Determine volunteer needs and set up a sign up to organize efforts. SAMPLE


Theme Ideas

A meaningful theme will help boost involvement and give your group cohesion for publicity and branding materials. 

  1. “Meat” the Need - Depending on the need of your partner organization, you may want to focus on gathering high-protein food items. To take advantage of this theme, create posters and cardboard cutouts with meat-related images. You can even have your drop-off site volunteers dress up as “meatheads” and wear fake sirloin steak hats all day. If fresh meat isn’t accepted, remember there are plenty of canned options and protein alternatives.
  2. Fall Bounty - Capitalize on the autumnal themes of harvest and plenty by emphasizing that not everyone has the luxury of a full plate of food. Create a fall-centered theme for your food drive, encouraging donors to “share the bounty.”
  3. Make Every Bean Count - Beans and legumes make for nutritious and sustainable food items. For this theme, you can make a beanstalk — à la “Jack and the Beanstalk” — at the drop-off spot, and give away “magic beans” (jelly beans) as a small thank you for donors.
  4. Farm-to-Table - Focus on nourishing food items that are found in a garden or farm (canned tomatoes, green beans, corn). Your food drive can be a fun and easy farm theme, complete with red checkered tablecloths and a cutout tractor. You could also go in a farmer’s market direction, and partner with local food growers to gather wholesome and/or organic food items.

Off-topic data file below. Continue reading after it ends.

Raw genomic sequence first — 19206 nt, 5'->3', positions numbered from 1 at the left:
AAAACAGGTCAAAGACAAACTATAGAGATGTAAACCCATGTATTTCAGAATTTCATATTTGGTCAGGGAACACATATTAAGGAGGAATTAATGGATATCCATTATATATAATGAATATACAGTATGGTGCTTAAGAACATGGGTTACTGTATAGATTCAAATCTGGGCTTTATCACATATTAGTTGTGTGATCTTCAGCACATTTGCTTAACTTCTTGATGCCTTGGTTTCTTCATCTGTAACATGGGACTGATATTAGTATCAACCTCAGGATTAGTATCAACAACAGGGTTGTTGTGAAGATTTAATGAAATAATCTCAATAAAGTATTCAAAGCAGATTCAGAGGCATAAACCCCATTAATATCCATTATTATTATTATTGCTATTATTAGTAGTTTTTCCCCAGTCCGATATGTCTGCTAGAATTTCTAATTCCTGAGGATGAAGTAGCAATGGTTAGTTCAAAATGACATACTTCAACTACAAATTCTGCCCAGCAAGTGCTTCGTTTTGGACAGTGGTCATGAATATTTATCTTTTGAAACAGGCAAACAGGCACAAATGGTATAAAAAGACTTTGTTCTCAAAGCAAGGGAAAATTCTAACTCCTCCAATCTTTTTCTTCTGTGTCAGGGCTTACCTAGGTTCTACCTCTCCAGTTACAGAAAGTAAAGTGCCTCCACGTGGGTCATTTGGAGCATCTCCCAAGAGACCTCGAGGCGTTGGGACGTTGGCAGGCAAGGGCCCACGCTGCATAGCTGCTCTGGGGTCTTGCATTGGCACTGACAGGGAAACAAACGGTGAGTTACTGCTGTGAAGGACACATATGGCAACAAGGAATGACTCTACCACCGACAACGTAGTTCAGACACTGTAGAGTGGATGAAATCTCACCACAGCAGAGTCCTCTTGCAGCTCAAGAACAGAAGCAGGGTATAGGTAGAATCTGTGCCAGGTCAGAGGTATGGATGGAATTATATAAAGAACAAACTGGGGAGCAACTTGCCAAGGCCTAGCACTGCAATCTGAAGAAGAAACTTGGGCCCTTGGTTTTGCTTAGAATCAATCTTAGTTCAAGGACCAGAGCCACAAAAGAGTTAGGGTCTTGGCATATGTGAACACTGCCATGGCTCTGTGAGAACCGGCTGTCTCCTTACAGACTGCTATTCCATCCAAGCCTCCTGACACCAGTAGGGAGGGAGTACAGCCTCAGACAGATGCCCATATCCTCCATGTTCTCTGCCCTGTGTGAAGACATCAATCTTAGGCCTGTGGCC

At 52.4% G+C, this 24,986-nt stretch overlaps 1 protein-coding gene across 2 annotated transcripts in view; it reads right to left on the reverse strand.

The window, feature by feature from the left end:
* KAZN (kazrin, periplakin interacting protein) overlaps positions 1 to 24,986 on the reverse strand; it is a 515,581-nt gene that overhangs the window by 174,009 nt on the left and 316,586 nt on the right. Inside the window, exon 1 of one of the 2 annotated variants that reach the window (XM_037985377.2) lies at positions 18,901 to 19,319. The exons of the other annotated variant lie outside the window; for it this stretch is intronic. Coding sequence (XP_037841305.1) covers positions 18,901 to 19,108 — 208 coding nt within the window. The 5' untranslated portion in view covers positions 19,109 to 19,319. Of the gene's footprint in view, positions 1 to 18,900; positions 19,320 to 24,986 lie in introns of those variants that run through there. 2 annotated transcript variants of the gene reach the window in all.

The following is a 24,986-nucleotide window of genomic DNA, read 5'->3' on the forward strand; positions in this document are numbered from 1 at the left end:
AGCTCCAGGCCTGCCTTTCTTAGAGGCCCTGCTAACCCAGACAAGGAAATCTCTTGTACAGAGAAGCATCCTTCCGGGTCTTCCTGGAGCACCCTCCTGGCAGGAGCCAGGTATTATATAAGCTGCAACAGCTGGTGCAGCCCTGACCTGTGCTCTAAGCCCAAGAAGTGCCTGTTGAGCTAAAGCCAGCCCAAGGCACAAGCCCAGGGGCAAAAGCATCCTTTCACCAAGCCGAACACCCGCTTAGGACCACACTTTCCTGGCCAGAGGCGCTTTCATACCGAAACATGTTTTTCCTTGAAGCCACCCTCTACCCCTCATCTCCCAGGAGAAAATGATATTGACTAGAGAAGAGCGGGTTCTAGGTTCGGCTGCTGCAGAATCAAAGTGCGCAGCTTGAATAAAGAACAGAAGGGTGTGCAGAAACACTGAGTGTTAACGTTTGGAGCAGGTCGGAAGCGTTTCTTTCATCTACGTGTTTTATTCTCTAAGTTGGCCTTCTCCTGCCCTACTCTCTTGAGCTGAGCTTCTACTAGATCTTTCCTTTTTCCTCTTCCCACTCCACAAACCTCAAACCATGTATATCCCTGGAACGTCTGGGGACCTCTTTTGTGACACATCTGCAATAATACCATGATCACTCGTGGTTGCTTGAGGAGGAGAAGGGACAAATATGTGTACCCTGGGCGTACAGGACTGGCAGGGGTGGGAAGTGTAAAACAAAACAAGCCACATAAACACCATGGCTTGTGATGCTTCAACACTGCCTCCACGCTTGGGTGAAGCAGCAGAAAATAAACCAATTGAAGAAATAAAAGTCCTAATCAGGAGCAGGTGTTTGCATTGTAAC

5. Read to Feed - An easy and effective school food drive, this theme is built on a reading competition in which students collect pledges from friends and family members. Students set goals to read a certain number of books over a period of time, and sponsors donate cans of food to support the goal.
  6. Cirque du Solving Hunger - For this theme, use canned food items as admission to a performance or carnival. The main event can be anything from a “Cirque du Soleil”-style acrobatics show featuring local gymnastics talent to a church festival with games and prizes.
  7. Demographic Focused - After determining the needs of your partner organization, you can use those specifics to focus the theme. For example, gather baby boxes filled with formula and baby food, food items for women that are iron-rich and calcium-filled or kid packs with food like mac-n-cheese and applesauce. Your promotional theme can be built around these focuses, with baby bottle images on fliers or a social media photo series of the strong, single moms your food drive will benefit.